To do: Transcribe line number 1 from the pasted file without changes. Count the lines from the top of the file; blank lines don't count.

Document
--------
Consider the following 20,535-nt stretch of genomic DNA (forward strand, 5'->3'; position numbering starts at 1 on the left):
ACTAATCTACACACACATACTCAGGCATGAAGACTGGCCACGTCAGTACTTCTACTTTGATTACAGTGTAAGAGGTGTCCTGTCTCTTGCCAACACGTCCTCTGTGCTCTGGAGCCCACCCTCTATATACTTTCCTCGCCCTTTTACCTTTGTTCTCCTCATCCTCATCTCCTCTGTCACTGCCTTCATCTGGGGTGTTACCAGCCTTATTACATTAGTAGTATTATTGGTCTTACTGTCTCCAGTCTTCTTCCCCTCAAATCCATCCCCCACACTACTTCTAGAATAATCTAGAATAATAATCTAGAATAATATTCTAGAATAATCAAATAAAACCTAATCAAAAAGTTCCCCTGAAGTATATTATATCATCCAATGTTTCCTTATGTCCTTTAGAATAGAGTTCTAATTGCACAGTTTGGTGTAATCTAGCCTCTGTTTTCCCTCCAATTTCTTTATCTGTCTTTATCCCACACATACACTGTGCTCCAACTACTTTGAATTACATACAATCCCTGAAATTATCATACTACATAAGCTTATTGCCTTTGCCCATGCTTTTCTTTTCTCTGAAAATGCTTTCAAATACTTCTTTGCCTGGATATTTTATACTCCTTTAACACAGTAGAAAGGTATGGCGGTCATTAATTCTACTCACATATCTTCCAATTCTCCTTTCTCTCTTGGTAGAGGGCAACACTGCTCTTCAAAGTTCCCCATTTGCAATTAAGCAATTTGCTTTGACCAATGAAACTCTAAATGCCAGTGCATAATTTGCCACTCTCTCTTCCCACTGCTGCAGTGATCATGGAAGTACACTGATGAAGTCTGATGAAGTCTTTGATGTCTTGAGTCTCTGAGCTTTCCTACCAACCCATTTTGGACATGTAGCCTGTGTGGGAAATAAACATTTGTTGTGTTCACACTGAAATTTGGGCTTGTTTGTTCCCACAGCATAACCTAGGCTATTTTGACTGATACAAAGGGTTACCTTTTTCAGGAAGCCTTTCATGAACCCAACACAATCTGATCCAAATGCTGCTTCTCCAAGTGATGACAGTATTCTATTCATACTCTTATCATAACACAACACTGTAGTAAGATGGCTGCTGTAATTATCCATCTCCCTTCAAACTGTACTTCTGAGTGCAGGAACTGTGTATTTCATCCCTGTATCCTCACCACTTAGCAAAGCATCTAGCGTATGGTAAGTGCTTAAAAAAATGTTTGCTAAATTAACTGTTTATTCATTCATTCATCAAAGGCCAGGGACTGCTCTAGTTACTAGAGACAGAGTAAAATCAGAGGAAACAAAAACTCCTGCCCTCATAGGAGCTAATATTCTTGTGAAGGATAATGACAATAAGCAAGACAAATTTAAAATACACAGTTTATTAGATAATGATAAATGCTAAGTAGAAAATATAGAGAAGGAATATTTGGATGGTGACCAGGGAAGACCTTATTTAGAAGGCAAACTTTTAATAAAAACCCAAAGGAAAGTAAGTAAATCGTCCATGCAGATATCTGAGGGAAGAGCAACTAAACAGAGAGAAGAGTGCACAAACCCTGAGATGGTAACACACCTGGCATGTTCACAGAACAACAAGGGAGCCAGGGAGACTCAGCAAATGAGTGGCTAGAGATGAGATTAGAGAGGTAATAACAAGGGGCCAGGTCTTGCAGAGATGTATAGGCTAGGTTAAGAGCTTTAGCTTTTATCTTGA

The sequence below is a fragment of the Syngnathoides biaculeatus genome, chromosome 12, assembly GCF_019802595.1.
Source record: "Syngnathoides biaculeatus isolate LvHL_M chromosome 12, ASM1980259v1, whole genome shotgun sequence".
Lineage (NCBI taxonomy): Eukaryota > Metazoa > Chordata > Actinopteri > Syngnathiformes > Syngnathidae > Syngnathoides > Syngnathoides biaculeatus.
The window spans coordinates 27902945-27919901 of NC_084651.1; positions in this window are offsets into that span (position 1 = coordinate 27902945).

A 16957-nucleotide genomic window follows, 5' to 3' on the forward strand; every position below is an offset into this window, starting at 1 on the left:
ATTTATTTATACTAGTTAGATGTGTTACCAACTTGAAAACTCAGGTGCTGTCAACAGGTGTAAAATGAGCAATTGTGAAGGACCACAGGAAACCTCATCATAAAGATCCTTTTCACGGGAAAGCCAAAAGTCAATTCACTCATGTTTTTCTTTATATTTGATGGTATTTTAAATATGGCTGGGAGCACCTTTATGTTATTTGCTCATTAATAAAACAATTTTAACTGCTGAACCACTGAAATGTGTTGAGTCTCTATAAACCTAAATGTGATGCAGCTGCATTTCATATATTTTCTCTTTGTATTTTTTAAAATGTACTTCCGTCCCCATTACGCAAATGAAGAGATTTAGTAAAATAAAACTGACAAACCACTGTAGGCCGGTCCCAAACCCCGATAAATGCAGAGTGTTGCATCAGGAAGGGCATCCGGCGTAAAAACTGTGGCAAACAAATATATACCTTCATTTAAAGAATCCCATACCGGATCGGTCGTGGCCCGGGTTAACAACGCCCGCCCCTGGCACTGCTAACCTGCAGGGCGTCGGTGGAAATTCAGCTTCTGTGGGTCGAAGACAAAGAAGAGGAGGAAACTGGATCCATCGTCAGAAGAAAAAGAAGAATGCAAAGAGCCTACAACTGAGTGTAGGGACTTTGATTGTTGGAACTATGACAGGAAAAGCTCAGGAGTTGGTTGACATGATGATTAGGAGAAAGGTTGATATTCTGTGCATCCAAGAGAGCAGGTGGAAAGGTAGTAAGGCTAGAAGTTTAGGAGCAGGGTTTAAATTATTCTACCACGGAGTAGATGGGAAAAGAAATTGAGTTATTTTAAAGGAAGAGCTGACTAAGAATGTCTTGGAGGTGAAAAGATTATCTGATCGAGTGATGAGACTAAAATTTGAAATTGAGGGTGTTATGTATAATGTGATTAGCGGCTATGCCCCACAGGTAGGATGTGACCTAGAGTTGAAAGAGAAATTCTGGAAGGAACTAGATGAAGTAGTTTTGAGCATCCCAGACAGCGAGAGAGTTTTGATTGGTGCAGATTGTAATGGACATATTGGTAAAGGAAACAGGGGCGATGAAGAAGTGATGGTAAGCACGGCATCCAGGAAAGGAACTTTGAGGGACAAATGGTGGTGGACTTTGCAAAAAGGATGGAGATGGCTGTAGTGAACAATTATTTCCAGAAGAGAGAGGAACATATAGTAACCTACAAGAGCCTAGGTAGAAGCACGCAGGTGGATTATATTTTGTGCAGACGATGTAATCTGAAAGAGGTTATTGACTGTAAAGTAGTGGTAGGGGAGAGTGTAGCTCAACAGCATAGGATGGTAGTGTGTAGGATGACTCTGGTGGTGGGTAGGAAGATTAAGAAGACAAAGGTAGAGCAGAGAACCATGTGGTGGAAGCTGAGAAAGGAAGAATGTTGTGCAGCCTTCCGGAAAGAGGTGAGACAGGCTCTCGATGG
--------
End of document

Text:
Consider the following 20,535-nt stretch of genomic DNA (forward strand, 5'->3'; position numbering starts at 1 on the left):